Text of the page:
Fire and dust
The first few kilometers to Bukoba still had a nice paved road. But that should be over soon. As soon as I came to the main road that connects Tanzania with Rwanda and Burundi, the condition of the road got worse and worse. Potholes without end and soon there was no more asphalt. After that, only endless corrugated iron roads followed. Impressive I find here really only the many locals who transport the most incredible things with their bikes.
Unfortunately the sunglasses broke on the second day. Another mishap followed the next day. In the morning I pushed my bike through the bush into the street. Suddenly the chain slipped off the chainring. Before I could even react, she had already caught herself between the chainring and the pinion. It took me three hours to knock the chain out with Allen key and stone again.
The dirt road to Kigoma goes along almost 300km along the Burundian border. Here came another evil. In addition to the reckless bus driving, there are a huge number of vehicles for aid organizations here. These are even more ruthless than the bus drivers. Every day I was deliberately pushed off the street several times. My middle finger was quite often used. By no means will I ever again support an aid organization in my life that I have seen here.
Due to the difficult situation in Burundi, several refugee camps are located here. The United Nations reports nearly 500 deaths last year; Recent data suggests that up to 1,500 people in the conflict between government and opponents of the regime may have died between April 2015 and April 2016, including 690 civilians. The African Union has refrained from plans to send a peacekeeping force; the taboo was too great to intervene against the will of a member state.
My list of the top 5 archenemies now looks like this:
Tanzanian bus driver
East African children
Of the many dust which stir up the vehicles, everything is just covered on the side of the road. Often I had to stop when vehicles drove past me because you could not see anything for a while.
In the villages I only stopped to buy water. Most of the time, a bunch of people stood around me in no time to just stare at me. The landscape is totally bleak here. On the one hand contributes to the slash and burn and also covers all the dust from the street the whole. On the 300km long corrugated run, I always had two songs in my head:
After 9 days I finally reached Kigoma on the shores of Lake Tanganyika. Moral and physically pretty much in the end. Actually I wanted to camp at the Jakobsen Beach Camp. This was much too expensive for me. The Aqua Lodge is being renovated but the manager still allowed me to pitch tent right on the shore. I was very lucky and was able to make a trip with the MV Liemba 3 days later. This only goes to Mpulungu in Zambia every 2 weeks.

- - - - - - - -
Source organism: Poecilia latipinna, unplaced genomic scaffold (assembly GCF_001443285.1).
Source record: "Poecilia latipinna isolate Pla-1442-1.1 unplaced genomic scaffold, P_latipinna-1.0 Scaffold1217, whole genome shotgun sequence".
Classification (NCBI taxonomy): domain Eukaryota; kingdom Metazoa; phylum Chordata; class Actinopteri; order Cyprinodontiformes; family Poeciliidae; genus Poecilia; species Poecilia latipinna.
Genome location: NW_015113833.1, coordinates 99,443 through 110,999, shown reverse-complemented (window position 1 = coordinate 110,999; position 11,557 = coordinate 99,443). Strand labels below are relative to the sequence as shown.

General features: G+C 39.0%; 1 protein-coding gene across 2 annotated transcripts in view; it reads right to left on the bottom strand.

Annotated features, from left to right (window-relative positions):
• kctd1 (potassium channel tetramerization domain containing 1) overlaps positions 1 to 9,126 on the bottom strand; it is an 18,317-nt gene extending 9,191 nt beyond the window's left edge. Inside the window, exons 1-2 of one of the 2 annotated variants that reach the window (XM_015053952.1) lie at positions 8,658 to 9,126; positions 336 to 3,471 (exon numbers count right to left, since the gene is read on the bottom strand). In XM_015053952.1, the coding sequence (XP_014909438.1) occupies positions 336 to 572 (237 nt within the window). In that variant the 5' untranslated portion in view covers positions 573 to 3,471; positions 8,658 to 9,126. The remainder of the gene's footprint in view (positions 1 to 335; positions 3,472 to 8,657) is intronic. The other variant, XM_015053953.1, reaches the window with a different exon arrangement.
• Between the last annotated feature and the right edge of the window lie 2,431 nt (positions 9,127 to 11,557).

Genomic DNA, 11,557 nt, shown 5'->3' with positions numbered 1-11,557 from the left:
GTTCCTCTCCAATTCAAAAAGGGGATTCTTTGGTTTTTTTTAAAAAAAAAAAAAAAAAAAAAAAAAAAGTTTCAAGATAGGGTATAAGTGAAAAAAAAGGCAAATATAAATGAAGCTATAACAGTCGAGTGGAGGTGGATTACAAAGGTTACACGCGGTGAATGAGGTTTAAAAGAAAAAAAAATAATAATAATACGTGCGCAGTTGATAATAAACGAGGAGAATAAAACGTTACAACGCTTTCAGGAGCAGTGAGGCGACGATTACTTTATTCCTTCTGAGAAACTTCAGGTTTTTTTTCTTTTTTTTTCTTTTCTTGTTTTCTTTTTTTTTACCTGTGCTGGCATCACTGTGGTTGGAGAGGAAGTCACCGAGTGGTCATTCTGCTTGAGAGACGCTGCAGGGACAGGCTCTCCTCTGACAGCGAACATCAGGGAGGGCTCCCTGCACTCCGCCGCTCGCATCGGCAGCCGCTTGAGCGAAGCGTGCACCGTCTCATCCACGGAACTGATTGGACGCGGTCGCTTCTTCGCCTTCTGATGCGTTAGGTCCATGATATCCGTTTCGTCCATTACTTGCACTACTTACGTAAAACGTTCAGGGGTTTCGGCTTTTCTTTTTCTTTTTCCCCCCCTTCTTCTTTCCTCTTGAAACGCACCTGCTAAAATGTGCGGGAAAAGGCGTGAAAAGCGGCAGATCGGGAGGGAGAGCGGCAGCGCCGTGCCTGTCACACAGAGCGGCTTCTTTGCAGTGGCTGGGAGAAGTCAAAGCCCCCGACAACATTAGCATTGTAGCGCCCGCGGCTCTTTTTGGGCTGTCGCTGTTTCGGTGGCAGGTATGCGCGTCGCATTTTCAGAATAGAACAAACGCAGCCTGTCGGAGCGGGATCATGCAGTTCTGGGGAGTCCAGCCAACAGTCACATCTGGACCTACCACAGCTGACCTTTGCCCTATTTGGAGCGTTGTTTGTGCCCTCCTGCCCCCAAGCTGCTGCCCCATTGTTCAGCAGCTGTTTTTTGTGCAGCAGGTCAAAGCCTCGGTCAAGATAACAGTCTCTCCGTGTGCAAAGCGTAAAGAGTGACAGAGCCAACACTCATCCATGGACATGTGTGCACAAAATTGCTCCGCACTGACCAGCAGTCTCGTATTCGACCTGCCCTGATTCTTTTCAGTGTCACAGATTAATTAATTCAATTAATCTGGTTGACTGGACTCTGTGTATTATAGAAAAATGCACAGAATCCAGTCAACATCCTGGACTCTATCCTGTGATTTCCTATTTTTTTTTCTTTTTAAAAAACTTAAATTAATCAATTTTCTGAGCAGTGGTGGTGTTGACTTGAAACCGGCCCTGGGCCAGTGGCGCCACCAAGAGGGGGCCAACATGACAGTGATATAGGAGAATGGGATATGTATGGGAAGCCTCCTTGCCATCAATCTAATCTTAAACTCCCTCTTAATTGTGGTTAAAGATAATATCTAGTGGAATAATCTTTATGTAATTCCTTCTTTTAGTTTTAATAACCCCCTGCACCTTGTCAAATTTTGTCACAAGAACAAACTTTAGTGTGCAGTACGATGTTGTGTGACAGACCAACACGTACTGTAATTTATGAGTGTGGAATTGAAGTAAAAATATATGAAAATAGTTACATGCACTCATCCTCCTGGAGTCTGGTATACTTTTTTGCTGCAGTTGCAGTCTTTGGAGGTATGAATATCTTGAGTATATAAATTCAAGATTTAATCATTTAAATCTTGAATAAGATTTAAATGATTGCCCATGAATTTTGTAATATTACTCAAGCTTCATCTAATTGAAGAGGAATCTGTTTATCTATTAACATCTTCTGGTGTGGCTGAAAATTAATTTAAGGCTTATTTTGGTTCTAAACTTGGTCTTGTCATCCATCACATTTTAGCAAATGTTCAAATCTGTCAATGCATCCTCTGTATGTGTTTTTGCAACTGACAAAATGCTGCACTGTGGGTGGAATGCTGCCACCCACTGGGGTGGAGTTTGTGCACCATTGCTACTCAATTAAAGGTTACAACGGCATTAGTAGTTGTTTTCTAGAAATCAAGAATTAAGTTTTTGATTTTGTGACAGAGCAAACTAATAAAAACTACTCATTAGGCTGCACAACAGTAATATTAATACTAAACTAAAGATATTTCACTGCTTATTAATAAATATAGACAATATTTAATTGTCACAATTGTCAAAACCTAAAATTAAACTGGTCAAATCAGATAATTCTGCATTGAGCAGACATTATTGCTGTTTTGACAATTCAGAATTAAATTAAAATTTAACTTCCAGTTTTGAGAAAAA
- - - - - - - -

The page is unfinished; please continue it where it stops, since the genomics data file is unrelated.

The Liemba was built in 1913 as a steamship in Germany and armed during the First World War. Until May 16, 1927, it bore the name Goetzen, named after Gustav Adolf Graf von Goetzen. It was intended to promote the transport of goods on Lake Tanganyika, located in the former German colony of German East Africa and with the Belgian colony of Congo.
The ship was converted to an auxiliary warship during the First World War. When the German troops had to give up Kigoma on their retreat, the German Navy ordered commanders to sink the Goetzen. The ship's engineer had the major parts lubricated with grease before opening the seacocks and flooded the ship on July 26, 1916 at a depth of about 20 meters near the shore in the Katabe Bay. The ship was lifted from 1918 by the Belgians. Due to the beginning of the 1960s in the region erupting civil wars Liemba has been used since 1962 by the UNHCR often as a refugee van.
The ship is managed since 1977 by the Tanzania Railways Corporation (TRC). The Liemba is today the only large passenger ship that operates regularly on the lake. In part, it is only small villages that have no port. The loading and unloading takes place almost exclusively on small barges, since landing bridges are only in Kigoma, Kasanga and Mpulungu.
The ticket costs four times as much for foreigners as for locals. Such things are just making me a huge hit here in Africa. Everyone believes that the white Muzungus are rich people. Sometimes, when you are constantly begged for money, you almost go crazy. I paid 75.- US dollars for a ticket in third grade and fell asleep on the deck. Apart from that, the ride was a real experience and I came in contact with some very nice people. For example, Katharina, who works as a midwife in Chad, originally from Germany and has worked for a long time in Switzerland. She was accompanied by Herman, a friend from Hanover. The two drove all the way from Kigoma to Mpulungu every now and then. They invited me for lunch in their cabin. Many Thanks!
With a day delay we arrived after 3 days drive in Mpulungu. For this cruise, the expendable trip to Kigoma was definitely worth it. I am glad that I survived Tanzania without an accident. Unfortunately I can not recommend this country for other cyclists because of the bad roads and the ruthless driver. It's a pity, because there is a lot to discover and is very attractive in the countryside (if not everything is burnt down).